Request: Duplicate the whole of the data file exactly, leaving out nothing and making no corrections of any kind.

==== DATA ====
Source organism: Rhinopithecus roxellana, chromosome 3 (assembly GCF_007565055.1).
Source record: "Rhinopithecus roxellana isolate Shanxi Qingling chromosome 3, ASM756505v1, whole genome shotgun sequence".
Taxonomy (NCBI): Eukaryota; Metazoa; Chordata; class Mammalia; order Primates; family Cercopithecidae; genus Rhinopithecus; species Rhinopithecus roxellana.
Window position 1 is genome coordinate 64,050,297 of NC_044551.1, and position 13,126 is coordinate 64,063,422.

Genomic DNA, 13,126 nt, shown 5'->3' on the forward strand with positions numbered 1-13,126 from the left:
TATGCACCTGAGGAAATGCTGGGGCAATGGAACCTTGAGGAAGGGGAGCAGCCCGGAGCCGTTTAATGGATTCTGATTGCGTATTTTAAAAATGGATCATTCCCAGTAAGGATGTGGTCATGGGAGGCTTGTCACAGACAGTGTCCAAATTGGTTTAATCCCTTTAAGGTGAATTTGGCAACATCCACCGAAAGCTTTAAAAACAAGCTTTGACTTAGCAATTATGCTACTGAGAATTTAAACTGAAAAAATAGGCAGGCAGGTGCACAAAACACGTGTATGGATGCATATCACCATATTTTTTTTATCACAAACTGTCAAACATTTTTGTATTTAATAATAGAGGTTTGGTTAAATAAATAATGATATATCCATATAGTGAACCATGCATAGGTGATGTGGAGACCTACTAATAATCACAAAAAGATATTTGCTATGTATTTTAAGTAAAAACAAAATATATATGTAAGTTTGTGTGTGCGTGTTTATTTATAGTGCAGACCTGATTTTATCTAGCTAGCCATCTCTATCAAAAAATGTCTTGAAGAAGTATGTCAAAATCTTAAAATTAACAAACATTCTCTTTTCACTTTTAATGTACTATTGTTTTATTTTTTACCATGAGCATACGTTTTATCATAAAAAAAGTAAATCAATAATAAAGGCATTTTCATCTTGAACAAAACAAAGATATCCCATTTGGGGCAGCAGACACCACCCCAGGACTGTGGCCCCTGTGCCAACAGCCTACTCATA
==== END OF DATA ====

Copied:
Source organism: Rhinopithecus roxellana, chromosome 3 (assembly GCF_007565055.1).
Source record: "Rhinopithecus roxellana isolate Shanxi Qingling chromosome 3, ASM756505v1, whole genome shotgun sequence".
Taxonomy (NCBI): Eukaryota; Metazoa; Chordata; class Mammalia; order Primates; family Cercopithecidae; genus Rhinopithecus; species Rhinopithecus roxellana.
Window position 1 is genome coordinate 64,050,297 of NC_044551.1, and position 13,126 is coordinate 64,063,422.

Genomic DNA, 13,126 nt, shown 5'->3' on the forward strand with positions numbered 1-13,126 from the left:
TATGCACCTGAGGAAATGCTGGGGCAATGGAACCTTGAGGAAGGGGAGCAGCCCGGAGCCGTTTAATGGATTCTGATTGCGTATTTTAAAAATGGATCATTCCCAGTAAGGATGTGGTCATGGGAGGCTTGTCACAGACAGTGTCCAAATTGGTTTAATCCCTTTAAGGTGAATTTGGCAACATCCACCGAAAGCTTTAAAAACAAGCTTTGACTTAGCAATTATGCTACTGAGAATTTAAACTGAAAAAATAGGCAGGCAGGTGCACAAAACACGTGTATGGATGCATATCACCATATTTTTTTTATCACAAACTGTCAAACATTTTTGTATTTAATAATAGAGGTTTGGTTAAATAAATAATGATATATCCATATAGTGAACCATGCATAGGTGATGTGGAGACCTACTAATAATCACAAAAAGATATTTGCTATGTATTTTAAGTAAAAACAAAATATATATGTAAGTTTGTGTGTGCGTGTTTATTTATAGTGCAGACCTGATTTTATCTAGCTAGCCATCTCTATCAAAAAATGTCTTGAAGAAGTATGTCAAAATCTTAAAATTAACAAACATTCTCTTTTCACTTTTAATGTACTATTGTTTTATTTTTTACCATGAGCATACGTTTTATCATAAAAAAAGTAAATCAATAATAAAGGCATTTTCATCTTGAACAAAACAAAGATATCCCATTTGGGGCAGCAGACACCACCCCAGGACTGTGGCCCCTGTGCCAACAGCCTACTCATA